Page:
From the HBD Archive
From: Pete Soper <>
Subject: Re: Old Faithful
Date: 1989-06-01 20:52:15 GMT

Tom Hotchkiss <trh@hpestrh> writes:
>Now, I have read in many places that infections can cause geyser like
>action. In this case however, once the foaming subsides, the brew smells
>and tastes wonderful, in fact it's one of my best. Also, I have consumed

This is a description of dextrin fermentation by wild yeast or bacteria and
is more extreme the more full bodied your beer is. These animals are slow to
multiply which is why it took time to develop. I'd put your remaining bottles
in a box inside a garbage bag if I were you and drink it while you can still
pour it and before it becomes dangerous (i.e. Old Faithful unchained).
The beer will become more thin and more highly carbonated with time.

>A couple more notes. I carried out the saccrification step at 158 degrees
>to produce a full bodied, sweet beer (this worked). Also, I left the ale
>in the secondary for 4 weeks, which I assumed was long enough. Perhaps in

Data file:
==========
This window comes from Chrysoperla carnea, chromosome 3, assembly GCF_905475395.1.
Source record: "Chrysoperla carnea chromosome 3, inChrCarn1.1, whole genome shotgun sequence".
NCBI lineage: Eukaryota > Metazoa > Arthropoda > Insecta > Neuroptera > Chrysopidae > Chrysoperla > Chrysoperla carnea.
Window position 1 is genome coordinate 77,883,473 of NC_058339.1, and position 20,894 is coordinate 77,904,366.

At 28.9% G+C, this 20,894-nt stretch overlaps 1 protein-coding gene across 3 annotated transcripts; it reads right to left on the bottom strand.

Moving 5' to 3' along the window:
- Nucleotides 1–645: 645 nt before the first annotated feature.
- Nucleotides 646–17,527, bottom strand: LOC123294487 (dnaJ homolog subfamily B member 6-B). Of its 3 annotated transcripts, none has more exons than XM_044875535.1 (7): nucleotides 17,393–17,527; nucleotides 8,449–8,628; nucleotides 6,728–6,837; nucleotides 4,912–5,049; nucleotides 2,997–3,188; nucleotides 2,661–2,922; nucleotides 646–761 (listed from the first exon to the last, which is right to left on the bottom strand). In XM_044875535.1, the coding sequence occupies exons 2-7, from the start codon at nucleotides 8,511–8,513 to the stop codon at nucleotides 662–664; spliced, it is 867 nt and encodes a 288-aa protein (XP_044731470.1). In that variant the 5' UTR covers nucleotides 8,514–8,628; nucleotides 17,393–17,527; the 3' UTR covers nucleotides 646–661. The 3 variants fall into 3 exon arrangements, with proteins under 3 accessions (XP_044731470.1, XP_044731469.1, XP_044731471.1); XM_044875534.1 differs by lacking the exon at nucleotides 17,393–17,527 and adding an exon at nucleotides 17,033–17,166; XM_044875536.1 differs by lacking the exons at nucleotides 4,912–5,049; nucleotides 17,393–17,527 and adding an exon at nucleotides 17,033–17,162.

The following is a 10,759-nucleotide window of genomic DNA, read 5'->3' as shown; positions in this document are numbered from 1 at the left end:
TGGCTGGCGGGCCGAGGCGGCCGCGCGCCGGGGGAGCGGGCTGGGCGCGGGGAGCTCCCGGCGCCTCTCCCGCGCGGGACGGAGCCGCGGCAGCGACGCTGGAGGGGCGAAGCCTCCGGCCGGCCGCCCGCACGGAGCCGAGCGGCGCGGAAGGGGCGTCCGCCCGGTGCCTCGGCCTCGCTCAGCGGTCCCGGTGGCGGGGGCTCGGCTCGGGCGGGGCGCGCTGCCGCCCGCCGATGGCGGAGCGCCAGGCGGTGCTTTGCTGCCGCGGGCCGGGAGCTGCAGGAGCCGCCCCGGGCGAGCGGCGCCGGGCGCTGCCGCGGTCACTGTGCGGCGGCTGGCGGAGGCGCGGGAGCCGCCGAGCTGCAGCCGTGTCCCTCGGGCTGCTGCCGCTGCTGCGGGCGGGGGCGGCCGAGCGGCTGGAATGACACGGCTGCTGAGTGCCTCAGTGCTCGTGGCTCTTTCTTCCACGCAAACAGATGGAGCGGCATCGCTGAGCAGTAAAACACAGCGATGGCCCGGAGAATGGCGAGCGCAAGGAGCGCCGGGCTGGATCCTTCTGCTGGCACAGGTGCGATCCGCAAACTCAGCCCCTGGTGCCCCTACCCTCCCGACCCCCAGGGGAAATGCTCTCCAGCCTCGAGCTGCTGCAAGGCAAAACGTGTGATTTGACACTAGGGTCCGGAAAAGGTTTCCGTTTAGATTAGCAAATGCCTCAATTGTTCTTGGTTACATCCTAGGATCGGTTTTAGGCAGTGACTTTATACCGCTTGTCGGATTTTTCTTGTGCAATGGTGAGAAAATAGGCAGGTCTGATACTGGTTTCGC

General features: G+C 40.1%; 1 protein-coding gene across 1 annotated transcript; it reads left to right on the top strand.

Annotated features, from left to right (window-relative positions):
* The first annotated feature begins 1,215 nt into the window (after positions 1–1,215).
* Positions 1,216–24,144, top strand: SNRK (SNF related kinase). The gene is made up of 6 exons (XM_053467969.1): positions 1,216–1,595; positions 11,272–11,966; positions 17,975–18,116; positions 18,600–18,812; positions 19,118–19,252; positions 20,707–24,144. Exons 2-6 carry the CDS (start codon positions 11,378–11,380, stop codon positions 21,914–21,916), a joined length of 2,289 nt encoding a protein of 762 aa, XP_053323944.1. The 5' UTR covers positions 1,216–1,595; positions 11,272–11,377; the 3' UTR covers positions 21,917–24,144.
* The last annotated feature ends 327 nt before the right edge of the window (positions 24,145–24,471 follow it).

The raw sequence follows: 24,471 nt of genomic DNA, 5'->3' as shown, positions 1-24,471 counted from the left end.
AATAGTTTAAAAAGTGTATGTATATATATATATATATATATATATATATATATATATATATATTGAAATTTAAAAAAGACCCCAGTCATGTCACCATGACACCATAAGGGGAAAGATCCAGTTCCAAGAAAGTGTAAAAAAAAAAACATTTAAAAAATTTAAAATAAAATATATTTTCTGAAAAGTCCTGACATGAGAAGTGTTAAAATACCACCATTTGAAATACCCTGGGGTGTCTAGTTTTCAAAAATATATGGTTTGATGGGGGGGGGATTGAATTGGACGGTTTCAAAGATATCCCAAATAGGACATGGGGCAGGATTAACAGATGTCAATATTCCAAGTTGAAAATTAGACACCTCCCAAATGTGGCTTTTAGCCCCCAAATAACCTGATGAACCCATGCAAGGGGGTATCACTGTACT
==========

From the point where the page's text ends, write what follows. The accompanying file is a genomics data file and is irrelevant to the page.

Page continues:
>this case I should have let is sit longer before bottling?

You don't mention other times and temperatures which might shed some light.
The time it took to cool the wort and the pitching temperature and lag time
would be interesting to know. Also, yeast preparation would be worth a look.
If you measured your wort pH at pitching time that would be handy, since I'm
told that a wort with pH over 5.8 is more more attractive to bacteria than
one with the usual 5.2-5.5 pH.
Why leave your beer in secondary for 4 weeks? Surely it wasn't active all
that time? I chill and bottle my ales the moment they finish fermenting which
is usually 8 days but once in a while 14 days total from pitching, mainly to
get them off the yeast pack and odd bit of trub. But I'm not saying 4 weeks
is an infection risk and hope this irrelevance doesn't annoy you but I'm
Then there is sanitation. This has been covered zillions of times and we
all agree it is important. One of my superstitions is to turn off the AC during
racking to have as little air movement as possible. We can clean and sanitize
our equipment all day long but can't avoid room air (without expensive

--Pete Soper

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